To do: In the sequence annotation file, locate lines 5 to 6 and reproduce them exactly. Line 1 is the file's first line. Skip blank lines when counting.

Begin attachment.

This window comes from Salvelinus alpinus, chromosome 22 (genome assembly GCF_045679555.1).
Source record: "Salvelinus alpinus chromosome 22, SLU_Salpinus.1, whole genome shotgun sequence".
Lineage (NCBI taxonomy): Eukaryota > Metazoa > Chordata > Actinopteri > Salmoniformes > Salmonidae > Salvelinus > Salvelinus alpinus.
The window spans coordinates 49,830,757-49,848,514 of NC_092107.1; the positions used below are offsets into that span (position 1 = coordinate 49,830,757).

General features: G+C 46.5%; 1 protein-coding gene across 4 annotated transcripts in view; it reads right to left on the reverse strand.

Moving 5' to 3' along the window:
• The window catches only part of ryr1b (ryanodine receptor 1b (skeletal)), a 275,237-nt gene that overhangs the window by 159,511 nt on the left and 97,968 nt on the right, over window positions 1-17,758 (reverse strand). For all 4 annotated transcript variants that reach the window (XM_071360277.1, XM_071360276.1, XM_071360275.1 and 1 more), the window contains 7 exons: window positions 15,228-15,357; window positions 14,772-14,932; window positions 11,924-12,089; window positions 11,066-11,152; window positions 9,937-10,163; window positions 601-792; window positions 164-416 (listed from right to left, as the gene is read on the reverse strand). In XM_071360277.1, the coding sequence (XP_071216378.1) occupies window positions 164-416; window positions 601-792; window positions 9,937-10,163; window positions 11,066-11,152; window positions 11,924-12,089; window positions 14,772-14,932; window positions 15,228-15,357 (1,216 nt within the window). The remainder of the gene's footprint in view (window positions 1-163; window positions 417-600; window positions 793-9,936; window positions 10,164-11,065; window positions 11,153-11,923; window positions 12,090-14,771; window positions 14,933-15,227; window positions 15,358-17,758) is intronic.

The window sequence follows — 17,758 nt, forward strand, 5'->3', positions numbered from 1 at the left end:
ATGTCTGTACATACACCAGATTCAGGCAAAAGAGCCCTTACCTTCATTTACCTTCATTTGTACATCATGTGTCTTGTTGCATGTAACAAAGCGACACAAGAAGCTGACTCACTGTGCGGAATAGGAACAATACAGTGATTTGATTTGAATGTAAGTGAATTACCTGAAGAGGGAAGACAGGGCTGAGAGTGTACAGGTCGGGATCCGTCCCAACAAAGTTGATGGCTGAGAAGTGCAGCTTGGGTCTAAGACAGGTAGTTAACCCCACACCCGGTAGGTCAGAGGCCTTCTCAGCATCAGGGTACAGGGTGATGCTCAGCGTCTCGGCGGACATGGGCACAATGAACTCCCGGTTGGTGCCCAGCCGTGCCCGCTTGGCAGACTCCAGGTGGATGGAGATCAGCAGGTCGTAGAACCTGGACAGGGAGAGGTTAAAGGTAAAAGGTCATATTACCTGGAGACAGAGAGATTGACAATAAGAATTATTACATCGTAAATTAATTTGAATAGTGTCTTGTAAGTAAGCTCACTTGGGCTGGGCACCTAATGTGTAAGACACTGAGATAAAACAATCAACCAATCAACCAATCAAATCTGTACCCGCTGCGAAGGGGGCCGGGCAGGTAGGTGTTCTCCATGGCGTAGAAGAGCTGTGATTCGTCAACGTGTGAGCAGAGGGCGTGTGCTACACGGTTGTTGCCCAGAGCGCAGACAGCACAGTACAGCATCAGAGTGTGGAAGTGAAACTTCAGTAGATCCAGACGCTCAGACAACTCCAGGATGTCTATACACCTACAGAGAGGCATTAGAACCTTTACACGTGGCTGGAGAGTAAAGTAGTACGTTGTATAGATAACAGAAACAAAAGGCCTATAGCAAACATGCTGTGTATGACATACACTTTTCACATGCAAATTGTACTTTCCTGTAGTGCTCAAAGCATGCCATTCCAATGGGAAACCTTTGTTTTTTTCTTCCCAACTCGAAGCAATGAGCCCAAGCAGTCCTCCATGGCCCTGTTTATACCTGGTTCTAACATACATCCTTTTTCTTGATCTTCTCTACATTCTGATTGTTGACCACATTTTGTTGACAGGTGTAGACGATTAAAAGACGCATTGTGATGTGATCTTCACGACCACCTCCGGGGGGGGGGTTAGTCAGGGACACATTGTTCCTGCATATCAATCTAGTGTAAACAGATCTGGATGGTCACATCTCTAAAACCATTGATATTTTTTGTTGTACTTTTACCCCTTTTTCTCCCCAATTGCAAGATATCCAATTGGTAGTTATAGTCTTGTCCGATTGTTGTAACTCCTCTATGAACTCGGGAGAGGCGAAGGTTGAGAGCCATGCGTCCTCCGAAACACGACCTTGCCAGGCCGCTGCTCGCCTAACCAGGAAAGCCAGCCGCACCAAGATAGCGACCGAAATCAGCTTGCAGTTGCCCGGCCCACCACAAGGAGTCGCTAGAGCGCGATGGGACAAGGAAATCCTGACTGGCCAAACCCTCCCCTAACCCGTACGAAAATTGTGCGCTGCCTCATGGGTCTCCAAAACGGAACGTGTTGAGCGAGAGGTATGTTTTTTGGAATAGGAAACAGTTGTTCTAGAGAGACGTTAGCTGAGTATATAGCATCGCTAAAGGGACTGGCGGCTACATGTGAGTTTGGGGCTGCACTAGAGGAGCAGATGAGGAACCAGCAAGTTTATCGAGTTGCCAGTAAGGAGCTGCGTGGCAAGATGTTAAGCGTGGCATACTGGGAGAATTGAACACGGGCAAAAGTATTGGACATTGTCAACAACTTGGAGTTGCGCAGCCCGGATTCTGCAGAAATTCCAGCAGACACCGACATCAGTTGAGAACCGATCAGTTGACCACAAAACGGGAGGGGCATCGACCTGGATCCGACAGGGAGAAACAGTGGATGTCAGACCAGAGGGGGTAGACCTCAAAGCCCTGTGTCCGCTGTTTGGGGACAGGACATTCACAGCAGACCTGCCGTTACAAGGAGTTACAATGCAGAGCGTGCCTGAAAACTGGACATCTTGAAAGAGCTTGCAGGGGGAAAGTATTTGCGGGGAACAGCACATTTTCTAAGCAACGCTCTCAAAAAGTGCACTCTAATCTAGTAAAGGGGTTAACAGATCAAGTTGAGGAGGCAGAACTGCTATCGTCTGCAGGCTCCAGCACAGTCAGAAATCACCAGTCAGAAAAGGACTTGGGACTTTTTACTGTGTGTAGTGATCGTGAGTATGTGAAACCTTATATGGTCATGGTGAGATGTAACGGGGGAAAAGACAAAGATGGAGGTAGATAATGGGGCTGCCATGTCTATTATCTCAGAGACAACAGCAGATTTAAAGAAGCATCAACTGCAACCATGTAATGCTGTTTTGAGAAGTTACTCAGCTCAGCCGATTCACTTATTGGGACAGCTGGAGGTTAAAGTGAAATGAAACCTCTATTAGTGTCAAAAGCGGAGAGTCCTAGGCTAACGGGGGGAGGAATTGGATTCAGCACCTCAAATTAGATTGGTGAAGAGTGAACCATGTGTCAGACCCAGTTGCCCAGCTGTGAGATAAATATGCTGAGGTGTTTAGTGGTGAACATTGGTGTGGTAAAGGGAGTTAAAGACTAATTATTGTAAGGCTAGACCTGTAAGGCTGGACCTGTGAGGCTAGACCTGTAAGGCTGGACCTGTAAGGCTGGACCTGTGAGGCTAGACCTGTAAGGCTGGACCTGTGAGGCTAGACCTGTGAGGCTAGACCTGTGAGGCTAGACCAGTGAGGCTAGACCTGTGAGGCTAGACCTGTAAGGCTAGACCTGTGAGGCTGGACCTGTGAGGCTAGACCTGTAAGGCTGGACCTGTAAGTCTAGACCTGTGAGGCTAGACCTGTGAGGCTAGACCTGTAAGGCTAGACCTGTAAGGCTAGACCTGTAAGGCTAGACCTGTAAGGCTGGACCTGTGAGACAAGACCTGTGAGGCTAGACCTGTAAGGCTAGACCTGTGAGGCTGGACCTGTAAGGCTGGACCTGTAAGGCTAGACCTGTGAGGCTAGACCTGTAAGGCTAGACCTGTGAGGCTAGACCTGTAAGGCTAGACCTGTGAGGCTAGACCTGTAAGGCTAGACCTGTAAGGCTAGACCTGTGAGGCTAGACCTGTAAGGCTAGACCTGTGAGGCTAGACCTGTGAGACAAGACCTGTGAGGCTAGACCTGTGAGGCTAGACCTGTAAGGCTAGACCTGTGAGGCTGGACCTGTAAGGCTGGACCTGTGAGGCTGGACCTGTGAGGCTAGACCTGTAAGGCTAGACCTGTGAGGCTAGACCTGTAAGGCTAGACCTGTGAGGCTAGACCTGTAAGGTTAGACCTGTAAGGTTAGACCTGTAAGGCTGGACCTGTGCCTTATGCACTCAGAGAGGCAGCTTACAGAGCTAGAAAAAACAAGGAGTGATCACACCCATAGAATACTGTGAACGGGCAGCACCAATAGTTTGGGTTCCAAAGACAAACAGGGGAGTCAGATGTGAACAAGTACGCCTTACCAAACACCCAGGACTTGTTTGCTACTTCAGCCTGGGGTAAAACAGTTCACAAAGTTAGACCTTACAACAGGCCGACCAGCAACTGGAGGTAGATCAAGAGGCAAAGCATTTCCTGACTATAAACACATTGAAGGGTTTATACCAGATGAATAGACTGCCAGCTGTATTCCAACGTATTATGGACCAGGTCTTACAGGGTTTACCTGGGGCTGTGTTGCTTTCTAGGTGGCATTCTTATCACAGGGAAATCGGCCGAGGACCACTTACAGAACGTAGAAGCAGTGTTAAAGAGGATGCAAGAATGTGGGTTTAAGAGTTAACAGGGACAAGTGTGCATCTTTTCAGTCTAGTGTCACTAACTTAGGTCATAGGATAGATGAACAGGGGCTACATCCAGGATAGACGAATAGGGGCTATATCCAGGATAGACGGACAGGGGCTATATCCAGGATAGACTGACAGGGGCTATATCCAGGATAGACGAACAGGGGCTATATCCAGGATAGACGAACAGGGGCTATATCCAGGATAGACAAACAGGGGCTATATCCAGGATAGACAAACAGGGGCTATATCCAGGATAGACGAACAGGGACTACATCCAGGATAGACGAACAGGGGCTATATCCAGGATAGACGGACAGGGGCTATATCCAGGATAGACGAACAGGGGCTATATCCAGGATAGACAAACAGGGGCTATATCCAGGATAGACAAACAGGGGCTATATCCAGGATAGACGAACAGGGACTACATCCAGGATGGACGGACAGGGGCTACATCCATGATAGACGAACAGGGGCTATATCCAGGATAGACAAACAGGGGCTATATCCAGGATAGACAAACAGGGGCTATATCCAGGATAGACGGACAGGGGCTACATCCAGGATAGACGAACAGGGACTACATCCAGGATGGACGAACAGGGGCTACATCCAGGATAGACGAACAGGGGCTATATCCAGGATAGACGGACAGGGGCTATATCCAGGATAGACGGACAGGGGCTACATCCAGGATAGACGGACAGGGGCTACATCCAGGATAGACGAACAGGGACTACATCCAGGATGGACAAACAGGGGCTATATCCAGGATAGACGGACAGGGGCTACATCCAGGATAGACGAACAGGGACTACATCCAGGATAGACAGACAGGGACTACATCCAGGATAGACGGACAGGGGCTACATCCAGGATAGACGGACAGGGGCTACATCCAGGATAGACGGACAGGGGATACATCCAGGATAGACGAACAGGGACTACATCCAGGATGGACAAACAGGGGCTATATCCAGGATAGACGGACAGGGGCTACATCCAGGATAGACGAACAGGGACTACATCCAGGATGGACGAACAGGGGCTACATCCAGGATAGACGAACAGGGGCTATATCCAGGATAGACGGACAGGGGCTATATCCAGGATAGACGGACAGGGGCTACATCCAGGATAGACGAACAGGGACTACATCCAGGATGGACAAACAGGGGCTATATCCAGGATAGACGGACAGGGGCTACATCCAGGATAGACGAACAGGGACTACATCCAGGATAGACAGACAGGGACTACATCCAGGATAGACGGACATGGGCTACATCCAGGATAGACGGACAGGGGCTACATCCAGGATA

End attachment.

General features: G+C 46.5%; 1 protein-coding gene across 4 annotated transcripts in view; it reads right to left on the reverse strand.

Moving 5' to 3' along the window: